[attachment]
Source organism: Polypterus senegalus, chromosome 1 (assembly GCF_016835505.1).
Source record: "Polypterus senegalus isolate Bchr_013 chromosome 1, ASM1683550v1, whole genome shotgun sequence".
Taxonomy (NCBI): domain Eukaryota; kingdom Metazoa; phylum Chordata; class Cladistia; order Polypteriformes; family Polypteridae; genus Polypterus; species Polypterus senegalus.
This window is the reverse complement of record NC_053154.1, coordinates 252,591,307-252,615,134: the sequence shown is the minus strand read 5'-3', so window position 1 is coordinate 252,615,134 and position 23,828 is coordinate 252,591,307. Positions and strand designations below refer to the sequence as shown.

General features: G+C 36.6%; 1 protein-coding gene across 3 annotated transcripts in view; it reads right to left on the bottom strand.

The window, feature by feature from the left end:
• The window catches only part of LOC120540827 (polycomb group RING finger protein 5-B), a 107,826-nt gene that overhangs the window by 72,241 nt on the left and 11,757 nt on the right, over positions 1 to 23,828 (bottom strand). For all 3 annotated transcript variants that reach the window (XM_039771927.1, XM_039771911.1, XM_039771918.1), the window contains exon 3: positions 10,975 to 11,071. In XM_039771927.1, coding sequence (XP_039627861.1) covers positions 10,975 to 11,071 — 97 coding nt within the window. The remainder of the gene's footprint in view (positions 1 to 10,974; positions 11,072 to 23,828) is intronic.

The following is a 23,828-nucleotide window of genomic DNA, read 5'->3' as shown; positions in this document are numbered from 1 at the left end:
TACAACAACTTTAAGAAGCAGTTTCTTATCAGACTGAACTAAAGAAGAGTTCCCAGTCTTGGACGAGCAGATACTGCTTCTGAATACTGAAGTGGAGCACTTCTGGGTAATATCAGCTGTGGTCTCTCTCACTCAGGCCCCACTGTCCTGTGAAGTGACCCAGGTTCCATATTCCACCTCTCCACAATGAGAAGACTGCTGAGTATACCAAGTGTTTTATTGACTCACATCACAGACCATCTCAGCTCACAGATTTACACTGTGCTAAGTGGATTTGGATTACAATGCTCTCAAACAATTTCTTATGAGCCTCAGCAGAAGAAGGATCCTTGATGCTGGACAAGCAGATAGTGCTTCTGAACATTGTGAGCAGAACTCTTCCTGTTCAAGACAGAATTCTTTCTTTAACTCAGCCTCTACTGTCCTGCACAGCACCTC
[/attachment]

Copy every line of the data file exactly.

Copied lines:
Source organism: Polypterus senegalus, chromosome 1 (assembly GCF_016835505.1).
Source record: "Polypterus senegalus isolate Bchr_013 chromosome 1, ASM1683550v1, whole genome shotgun sequence".
Taxonomy (NCBI): domain Eukaryota; kingdom Metazoa; phylum Chordata; class Cladistia; order Polypteriformes; family Polypteridae; genus Polypterus; species Polypterus senegalus.
This window is the reverse complement of record NC_053154.1, coordinates 252,591,307-252,615,134: the sequence shown is the minus strand read 5'-3', so window position 1 is coordinate 252,615,134 and position 23,828 is coordinate 252,591,307. Positions and strand designations below refer to the sequence as shown.

General features: G+C 36.6%; 1 protein-coding gene across 3 annotated transcripts in view; it reads right to left on the bottom strand.

The window, feature by feature from the left end:
• The window catches only part of LOC120540827 (polycomb group RING finger protein 5-B), a 107,826-nt gene that overhangs the window by 72,241 nt on the left and 11,757 nt on the right, over positions 1 to 23,828 (bottom strand). For all 3 annotated transcript variants that reach the window (XM_039771927.1, XM_039771911.1, XM_039771918.1), the window contains exon 3: positions 10,975 to 11,071. In XM_039771927.1, coding sequence (XP_039627861.1) covers positions 10,975 to 11,071 — 97 coding nt within the window. The remainder of the gene's footprint in view (positions 1 to 10,974; positions 11,072 to 23,828) is intronic.

The following is a 23,828-nucleotide window of genomic DNA, read 5'->3' as shown; positions in this document are numbered from 1 at the left end:
TACAACAACTTTAAGAAGCAGTTTCTTATCAGACTGAACTAAAGAAGAGTTCCCAGTCTTGGACGAGCAGATACTGCTTCTGAATACTGAAGTGGAGCACTTCTGGGTAATATCAGCTGTGGTCTCTCTCACTCAGGCCCCACTGTCCTGTGAAGTGACCCAGGTTCCATATTCCACCTCTCCACAATGAGAAGACTGCTGAGTATACCAAGTGTTTTATTGACTCACATCACAGACCATCTCAGCTCACAGATTTACACTGTGCTAAGTGGATTTGGATTACAATGCTCTCAAACAATTTCTTATGAGCCTCAGCAGAAGAAGGATCCTTGATGCTGGACAAGCAGATAGTGCTTCTGAACATTGTGAGCAGAACTCTTCCTGTTCAAGACAGAATTCTTTCTTTAACTCAGCCTCTACTGTCCTGCACAGCACCTC